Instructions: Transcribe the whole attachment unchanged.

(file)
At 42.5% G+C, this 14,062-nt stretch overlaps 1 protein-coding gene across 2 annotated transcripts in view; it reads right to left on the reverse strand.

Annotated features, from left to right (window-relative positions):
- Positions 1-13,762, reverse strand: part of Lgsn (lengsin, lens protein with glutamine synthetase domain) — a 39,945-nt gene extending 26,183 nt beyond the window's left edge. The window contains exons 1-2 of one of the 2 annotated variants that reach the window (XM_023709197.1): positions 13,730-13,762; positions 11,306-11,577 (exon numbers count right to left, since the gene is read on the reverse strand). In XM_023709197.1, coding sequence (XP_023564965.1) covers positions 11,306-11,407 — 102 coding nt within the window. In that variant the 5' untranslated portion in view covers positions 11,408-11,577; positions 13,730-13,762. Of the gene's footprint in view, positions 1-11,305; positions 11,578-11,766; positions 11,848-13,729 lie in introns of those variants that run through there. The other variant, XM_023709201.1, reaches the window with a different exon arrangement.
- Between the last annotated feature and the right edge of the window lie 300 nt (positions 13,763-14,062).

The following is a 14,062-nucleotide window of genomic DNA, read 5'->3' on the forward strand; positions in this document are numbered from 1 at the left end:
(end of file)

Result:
At 42.5% G+C, this 14,062-nt stretch overlaps 1 protein-coding gene across 2 annotated transcripts in view; it reads right to left on the reverse strand.

Annotated features, from left to right (window-relative positions):
- Positions 1-13,762, reverse strand: part of Lgsn (lengsin, lens protein with glutamine synthetase domain) — a 39,945-nt gene extending 26,183 nt beyond the window's left edge. The window contains exons 1-2 of one of the 2 annotated variants that reach the window (XM_023709197.1): positions 13,730-13,762; positions 11,306-11,577 (exon numbers count right to left, since the gene is read on the reverse strand). In XM_023709197.1, coding sequence (XP_023564965.1) covers positions 11,306-11,407 — 102 coding nt within the window. In that variant the 5' untranslated portion in view covers positions 11,408-11,577; positions 13,730-13,762. Of the gene's footprint in view, positions 1-11,305; positions 11,578-11,766; positions 11,848-13,729 lie in introns of those variants that run through there. The other variant, XM_023709201.1, reaches the window with a different exon arrangement.
- Between the last annotated feature and the right edge of the window lie 300 nt (positions 13,763-14,062).

The following is a 14,062-nucleotide window of genomic DNA, read 5'->3' on the forward strand; positions in this document are numbered from 1 at the left end: